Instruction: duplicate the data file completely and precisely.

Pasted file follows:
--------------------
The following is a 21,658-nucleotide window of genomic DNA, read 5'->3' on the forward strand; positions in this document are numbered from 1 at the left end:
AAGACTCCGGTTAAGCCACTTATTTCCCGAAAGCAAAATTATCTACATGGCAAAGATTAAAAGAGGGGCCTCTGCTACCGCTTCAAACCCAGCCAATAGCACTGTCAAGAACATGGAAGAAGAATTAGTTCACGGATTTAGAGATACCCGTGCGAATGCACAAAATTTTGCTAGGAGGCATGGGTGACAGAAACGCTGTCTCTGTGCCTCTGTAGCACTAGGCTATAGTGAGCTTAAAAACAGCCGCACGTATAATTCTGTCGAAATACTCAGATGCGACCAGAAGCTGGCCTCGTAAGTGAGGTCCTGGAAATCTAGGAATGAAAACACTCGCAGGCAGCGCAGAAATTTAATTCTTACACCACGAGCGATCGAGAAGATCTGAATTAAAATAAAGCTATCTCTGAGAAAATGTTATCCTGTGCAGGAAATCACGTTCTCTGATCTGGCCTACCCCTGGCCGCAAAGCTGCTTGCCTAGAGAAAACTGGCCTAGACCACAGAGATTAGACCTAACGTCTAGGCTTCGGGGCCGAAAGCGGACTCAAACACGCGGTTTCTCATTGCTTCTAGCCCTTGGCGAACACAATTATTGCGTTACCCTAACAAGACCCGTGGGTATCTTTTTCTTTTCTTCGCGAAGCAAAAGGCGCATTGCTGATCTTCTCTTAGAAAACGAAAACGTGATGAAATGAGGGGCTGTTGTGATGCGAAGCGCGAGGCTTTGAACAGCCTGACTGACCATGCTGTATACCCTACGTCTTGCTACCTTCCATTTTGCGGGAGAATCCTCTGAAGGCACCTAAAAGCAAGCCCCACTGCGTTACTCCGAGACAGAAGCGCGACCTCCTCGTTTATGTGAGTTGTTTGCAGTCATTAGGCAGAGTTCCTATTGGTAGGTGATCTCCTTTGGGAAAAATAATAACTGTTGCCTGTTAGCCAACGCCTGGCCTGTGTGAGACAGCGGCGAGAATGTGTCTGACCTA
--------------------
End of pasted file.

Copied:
The following is a 21,658-nucleotide window of genomic DNA, read 5'->3' on the forward strand; positions in this document are numbered from 1 at the left end:
AAGACTCCGGTTAAGCCACTTATTTCCCGAAAGCAAAATTATCTACATGGCAAAGATTAAAAGAGGGGCCTCTGCTACCGCTTCAAACCCAGCCAATAGCACTGTCAAGAACATGGAAGAAGAATTAGTTCACGGATTTAGAGATACCCGTGCGAATGCACAAAATTTTGCTAGGAGGCATGGGTGACAGAAACGCTGTCTCTGTGCCTCTGTAGCACTAGGCTATAGTGAGCTTAAAAACAGCCGCACGTATAATTCTGTCGAAATACTCAGATGCGACCAGAAGCTGGCCTCGTAAGTGAGGTCCTGGAAATCTAGGAATGAAAACACTCGCAGGCAGCGCAGAAATTTAATTCTTACACCACGAGCGATCGAGAAGATCTGAATTAAAATAAAGCTATCTCTGAGAAAATGTTATCCTGTGCAGGAAATCACGTTCTCTGATCTGGCCTACCCCTGGCCGCAAAGCTGCTTGCCTAGAGAAAACTGGCCTAGACCACAGAGATTAGACCTAACGTCTAGGCTTCGGGGCCGAAAGCGGACTCAAACACGCGGTTTCTCATTGCTTCTAGCCCTTGGCGAACACAATTATTGCGTTACCCTAACAAGACCCGTGGGTATCTTTTTCTTTTCTTCGCGAAGCAAAAGGCGCATTGCTGATCTTCTCTTAGAAAACGAAAACGTGATGAAATGAGGGGCTGTTGTGATGCGAAGCGCGAGGCTTTGAACAGCCTGACTGACCATGCTGTATACCCTACGTCTTGCTACCTTCCATTTTGCGGGAGAATCCTCTGAAGGCACCTAAAAGCAAGCCCCACTGCGTTACTCCGAGACAGAAGCGCGACCTCCTCGTTTATGTGAGTTGTTTGCAGTCATTAGGCAGAGTTCCTATTGGTAGGTGATCTCCTTTGGGAAAAATAATAACTGTTGCCTGTTAGCCAACGCCTGGCCTGTGTGAGACAGCGGCGAGAATGTGTCTGACCTA